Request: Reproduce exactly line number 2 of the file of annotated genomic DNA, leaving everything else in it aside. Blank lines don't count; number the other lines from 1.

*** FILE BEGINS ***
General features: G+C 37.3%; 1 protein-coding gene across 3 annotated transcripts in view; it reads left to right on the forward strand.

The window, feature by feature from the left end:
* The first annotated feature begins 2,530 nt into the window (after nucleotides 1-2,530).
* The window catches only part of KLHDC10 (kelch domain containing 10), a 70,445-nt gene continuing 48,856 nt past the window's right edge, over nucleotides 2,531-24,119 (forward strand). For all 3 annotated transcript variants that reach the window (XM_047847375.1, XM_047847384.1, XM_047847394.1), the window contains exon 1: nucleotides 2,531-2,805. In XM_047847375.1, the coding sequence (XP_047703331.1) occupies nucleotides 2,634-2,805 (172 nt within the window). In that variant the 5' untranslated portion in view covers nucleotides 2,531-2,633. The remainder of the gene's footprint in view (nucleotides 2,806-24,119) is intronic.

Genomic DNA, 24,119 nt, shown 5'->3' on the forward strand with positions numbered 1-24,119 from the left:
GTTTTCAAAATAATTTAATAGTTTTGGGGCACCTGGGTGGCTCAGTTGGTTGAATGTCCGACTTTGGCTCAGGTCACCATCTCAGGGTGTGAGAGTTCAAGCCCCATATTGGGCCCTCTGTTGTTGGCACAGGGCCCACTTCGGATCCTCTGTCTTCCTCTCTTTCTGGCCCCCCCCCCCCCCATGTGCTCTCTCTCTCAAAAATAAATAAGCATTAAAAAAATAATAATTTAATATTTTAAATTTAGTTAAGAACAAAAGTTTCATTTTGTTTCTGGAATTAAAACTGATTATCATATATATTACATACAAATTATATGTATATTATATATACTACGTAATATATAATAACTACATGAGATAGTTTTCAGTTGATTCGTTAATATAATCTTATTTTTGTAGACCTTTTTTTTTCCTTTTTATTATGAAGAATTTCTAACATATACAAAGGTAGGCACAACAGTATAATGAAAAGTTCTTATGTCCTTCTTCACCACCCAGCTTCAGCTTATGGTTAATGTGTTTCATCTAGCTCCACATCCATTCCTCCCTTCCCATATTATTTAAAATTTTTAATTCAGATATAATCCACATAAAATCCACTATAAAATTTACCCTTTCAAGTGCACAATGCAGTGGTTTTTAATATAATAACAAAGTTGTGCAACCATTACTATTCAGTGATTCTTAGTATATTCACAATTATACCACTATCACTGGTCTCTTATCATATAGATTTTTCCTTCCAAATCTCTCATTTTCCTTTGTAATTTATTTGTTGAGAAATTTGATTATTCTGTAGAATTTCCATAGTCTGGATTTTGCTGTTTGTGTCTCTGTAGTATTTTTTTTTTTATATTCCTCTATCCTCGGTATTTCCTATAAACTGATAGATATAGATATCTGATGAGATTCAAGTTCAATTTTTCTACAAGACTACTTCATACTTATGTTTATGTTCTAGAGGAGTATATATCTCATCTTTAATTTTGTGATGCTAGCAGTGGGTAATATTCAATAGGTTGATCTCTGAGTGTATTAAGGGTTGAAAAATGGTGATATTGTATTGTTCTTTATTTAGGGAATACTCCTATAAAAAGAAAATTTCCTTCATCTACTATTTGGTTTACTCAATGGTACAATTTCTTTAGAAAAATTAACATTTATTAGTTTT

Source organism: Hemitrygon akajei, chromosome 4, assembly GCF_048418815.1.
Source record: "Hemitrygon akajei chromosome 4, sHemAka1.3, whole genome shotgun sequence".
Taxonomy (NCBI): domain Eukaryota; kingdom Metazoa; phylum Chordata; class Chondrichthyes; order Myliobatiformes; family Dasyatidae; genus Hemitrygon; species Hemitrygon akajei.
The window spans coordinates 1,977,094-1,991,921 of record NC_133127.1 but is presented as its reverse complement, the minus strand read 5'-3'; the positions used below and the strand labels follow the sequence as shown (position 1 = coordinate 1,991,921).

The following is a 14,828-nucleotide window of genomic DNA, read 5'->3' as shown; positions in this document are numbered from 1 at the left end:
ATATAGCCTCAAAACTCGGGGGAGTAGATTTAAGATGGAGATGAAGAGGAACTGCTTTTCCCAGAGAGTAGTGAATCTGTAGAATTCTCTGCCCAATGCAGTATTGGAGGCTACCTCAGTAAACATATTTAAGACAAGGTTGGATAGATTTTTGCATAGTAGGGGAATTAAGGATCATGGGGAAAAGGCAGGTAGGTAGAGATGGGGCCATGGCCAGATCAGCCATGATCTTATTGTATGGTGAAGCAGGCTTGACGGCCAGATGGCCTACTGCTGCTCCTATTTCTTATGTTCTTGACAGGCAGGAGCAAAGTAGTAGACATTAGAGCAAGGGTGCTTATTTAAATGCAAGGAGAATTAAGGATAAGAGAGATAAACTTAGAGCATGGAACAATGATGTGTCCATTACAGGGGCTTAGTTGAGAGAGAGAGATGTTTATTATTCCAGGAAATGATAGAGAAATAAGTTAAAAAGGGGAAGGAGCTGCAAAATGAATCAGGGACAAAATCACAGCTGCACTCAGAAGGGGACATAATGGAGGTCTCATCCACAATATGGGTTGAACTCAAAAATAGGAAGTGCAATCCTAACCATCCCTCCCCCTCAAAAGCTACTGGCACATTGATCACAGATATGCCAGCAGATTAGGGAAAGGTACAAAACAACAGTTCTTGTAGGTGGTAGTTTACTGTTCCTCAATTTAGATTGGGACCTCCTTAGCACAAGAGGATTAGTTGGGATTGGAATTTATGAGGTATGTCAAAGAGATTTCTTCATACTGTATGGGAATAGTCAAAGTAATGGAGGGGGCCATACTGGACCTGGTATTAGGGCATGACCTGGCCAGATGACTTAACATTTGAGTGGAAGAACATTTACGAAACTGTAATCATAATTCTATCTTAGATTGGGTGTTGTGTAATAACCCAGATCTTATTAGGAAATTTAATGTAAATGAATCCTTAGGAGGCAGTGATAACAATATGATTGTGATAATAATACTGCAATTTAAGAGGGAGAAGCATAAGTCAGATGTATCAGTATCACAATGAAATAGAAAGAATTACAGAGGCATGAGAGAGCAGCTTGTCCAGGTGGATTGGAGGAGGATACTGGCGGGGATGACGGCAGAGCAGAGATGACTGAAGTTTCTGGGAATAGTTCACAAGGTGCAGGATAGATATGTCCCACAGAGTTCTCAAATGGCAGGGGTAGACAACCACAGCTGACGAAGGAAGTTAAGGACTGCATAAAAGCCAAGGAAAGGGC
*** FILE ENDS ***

The window, feature by feature from the left end: